When Hearts Meat: The Adventures of Hajji Baba of Ispaahan by James Morier; Illustrated by Cyrus LeRoy Baldridge

The Adventures of Hajji Baba of Ispaahan by James Morier was weeded from the library today. Flipping through it, I was really taken with the absolutely stunning artwork by Cyrus LeRoy Baldridge (1889-1975). But what really caught my eye was the rather awkward inscription accompanying the artwork. The only thing I can think is that it must have been a literal translation.

Click the picture for a bigger version.

When Hearts Meat

13 thoughts on “When Hearts Meat: The Adventures of Hajji Baba of Ispaahan by James Morier; Illustrated by Cyrus LeRoy Baldridge

  1. Man that is a beautiful illustration!

    By “weeded from the library” do you mean they were actually getting rid of this book? Sacralige!

  2. I’ve been told that “weed” is a bona fide library term that means to “selectively remove”. In our overly PC times, it is sort of surprising that the term, with its rather negative connotations, hasn’t been stamped out by a committee somewhere. It does seem to liken unwanted books to filthy weeds. Maybe a better word would be “dandelion”, or “dandelioning” books. A dandelion is still a weed, but at least there is a flower on it.

  3. I think my father had the right idea. He said that when we kids grew up and left for college that he was going to sew the yard with wild-flowers (ie. pretty weeds) and never have to mow it again. Sadly, when we grew up my parents just moved into a house closer to town with a smaller yard instead.

    My own plan if She Dragon and I ever get a house is much simpler: I’m just not going to weed any dandelions ever. Once they have completely over-run the yard our lawn will be perfect. Take that neighbors!

    In a way (and coming back to your own analogy) this lawn care philosophy dovetails neatly with our book collecting habits.

  4. Dragon, you and She Dragon are on the right track. Apparently dandelions were brought from Europe and cultivated in colonial gardens as a rich source of vitamins A and C, iron and copper, and potassium. I love your vision as opposed to sterile expanses of overwatered, overfertilized do-nothing lawns.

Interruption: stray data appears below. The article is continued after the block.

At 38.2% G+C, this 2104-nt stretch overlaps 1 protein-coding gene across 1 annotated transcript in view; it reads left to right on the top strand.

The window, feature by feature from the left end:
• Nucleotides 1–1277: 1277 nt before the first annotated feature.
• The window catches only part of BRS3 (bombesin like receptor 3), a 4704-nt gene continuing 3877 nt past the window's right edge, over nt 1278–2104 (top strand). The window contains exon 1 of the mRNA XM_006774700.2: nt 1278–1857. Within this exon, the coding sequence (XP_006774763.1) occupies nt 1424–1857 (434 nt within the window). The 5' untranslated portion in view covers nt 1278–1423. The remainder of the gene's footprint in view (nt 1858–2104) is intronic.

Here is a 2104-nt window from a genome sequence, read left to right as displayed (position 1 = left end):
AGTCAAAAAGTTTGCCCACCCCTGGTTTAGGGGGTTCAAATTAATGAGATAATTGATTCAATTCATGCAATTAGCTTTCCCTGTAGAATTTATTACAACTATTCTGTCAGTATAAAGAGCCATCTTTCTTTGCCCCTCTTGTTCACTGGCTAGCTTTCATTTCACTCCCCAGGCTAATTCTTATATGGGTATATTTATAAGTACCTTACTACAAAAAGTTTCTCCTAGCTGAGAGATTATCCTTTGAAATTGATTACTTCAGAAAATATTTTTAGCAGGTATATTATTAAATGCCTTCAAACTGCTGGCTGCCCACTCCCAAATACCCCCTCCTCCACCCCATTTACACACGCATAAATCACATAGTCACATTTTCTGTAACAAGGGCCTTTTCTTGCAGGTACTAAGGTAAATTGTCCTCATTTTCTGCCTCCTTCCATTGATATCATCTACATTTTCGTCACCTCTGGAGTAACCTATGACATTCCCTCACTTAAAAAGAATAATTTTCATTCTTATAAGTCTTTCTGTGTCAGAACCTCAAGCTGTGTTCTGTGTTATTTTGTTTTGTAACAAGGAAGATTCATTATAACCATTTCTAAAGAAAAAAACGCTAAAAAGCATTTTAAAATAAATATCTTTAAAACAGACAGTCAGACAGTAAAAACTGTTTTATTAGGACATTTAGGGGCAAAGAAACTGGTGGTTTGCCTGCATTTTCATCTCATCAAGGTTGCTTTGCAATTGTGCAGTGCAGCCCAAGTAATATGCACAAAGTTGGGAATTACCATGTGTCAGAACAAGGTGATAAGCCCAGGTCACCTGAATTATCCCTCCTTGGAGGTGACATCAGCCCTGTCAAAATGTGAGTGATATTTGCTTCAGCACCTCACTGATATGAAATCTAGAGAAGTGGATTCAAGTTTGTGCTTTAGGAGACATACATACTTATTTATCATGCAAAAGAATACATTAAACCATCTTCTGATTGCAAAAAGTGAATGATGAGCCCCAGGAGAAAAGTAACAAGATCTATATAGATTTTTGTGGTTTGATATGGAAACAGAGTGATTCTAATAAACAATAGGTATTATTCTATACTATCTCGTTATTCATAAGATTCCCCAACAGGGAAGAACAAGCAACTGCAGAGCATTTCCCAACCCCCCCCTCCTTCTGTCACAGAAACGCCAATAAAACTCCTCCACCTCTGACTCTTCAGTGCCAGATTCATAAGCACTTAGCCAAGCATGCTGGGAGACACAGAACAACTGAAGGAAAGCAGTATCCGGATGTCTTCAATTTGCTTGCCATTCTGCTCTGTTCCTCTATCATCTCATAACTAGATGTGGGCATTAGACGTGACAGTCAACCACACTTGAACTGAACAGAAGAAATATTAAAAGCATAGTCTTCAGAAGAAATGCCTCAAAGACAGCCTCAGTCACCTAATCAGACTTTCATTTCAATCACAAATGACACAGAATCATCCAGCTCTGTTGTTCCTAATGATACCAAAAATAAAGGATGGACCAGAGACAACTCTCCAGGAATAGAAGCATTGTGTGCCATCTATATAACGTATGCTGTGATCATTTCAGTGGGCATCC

5. Ahhh, but keep in mind this last comment is from a lady (raggray) whose yard has NO grass. Once the boys abandoned their home, the parents allowed the moss to slowly take over the yard. It LOOKS great & green from the road and requires no care—-until the annual “fall festival of leaves” begins. Oh how we miss the boys during the “festival”.

  6. Yumm… potassium…

    I had heard that the dandelion was called “spring tonic” back in the day. Apparently ’cause after the winter of poor nutrition the dandelions would come up in the spring and if you ate them you’d soon be perked up a bit.

    The greens are a little bitter sometimes, but maybe that’s just because I get them at the wrong point in their maturity.

  7. Moss is nice too. I love the look of a good moss-bed.

    I’m just not sure how easy it is to get moss to take over your lawn. In my limited experience it doesn’t tend to be as pervasive as dandelions. Sounds like you folks have managed it somehow though.

  8. And let’s not forget the tonic merits of dandelion wine. To Bear and Loki… Grandpop the Frustrated Woodsman tried to make it one time, but it “went off.” Oddly, he was practically a teetotaller.

  9. Weird synchronicity:

    After reading the recent news I went and mooched Bardbury’s Dandelion Wine the other day (er, rather: She Dragon mooched it for me). It just arrived in the last week.

    And what’s up with light drinkers and dandelion wine? My dad who rarely lifts a glass also claimed that as a kid he and a friend managed to concoct dandelion wine in the high school chem lab. Apparently the only major issue they ran into though was using up a large amount of filter paper trying get rid of the suspended dandelion pulp.

  10. Baldridge’s work is stunning and also prolific. If you want to see something great, take a look at the three large-format books he wrote with his partner, Caroline Singer:

    White Africans and Black
    All the World is Isphahan
    Turn to the East

    His autobiography, Time and Chance, is just fascinating and filled with wonderful illustrations.

    Luckily (for us) he has been virtually forgotten and all this great stuff can be had for a song on eBay or abe.com

    For more on Baldridge see http://en.wikipedia.org/wiki/Cyrus_Leroy_Baldridge

  11. I have this photo or i mean picture in a book that i have with me called the Adventure of Haji Baba i have the book and it is really old. lol I love this pictures and there is even more other ones in the book. i even read the book and it is a very interesting and fun to read.

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